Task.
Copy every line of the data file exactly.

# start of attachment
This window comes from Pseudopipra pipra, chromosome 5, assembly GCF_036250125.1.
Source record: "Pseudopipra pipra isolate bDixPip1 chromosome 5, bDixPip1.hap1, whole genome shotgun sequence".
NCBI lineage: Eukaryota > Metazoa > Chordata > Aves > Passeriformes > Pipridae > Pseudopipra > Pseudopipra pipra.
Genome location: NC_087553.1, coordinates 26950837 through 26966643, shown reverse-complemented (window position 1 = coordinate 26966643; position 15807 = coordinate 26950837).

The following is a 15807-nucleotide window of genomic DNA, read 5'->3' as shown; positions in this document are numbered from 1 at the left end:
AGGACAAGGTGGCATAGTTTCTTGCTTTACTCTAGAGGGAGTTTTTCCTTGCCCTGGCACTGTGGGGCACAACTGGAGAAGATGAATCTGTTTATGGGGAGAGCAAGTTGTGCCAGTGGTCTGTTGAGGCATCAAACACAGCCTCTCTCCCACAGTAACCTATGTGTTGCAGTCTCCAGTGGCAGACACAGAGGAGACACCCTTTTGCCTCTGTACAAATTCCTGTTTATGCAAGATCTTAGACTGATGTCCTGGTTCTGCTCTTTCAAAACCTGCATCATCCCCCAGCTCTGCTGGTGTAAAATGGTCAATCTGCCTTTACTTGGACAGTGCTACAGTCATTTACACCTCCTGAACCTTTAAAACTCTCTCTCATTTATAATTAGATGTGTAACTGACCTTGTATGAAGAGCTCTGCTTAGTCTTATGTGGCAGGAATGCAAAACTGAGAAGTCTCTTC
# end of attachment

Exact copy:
This window comes from Pseudopipra pipra, chromosome 5, assembly GCF_036250125.1.
Source record: "Pseudopipra pipra isolate bDixPip1 chromosome 5, bDixPip1.hap1, whole genome shotgun sequence".
NCBI lineage: Eukaryota > Metazoa > Chordata > Aves > Passeriformes > Pipridae > Pseudopipra > Pseudopipra pipra.
Genome location: NC_087553.1, coordinates 26950837 through 26966643, shown reverse-complemented (window position 1 = coordinate 26966643; position 15807 = coordinate 26950837).

The following is a 15807-nucleotide window of genomic DNA, read 5'->3' as shown; positions in this document are numbered from 1 at the left end:
AGGACAAGGTGGCATAGTTTCTTGCTTTACTCTAGAGGGAGTTTTTCCTTGCCCTGGCACTGTGGGGCACAACTGGAGAAGATGAATCTGTTTATGGGGAGAGCAAGTTGTGCCAGTGGTCTGTTGAGGCATCAAACACAGCCTCTCTCCCACAGTAACCTATGTGTTGCAGTCTCCAGTGGCAGACACAGAGGAGACACCCTTTTGCCTCTGTACAAATTCCTGTTTATGCAAGATCTTAGACTGATGTCCTGGTTCTGCTCTTTCAAAACCTGCATCATCCCCCAGCTCTGCTGGTGTAAAATGGTCAATCTGCCTTTACTTGGACAGTGCTACAGTCATTTACACCTCCTGAACCTTTAAAACTCTCTCTCATTTATAATTAGATGTGTAACTGACCTTGTATGAAGAGCTCTGCTTAGTCTTATGTGGCAGGAATGCAAAACTGAGAAGTCTCTTC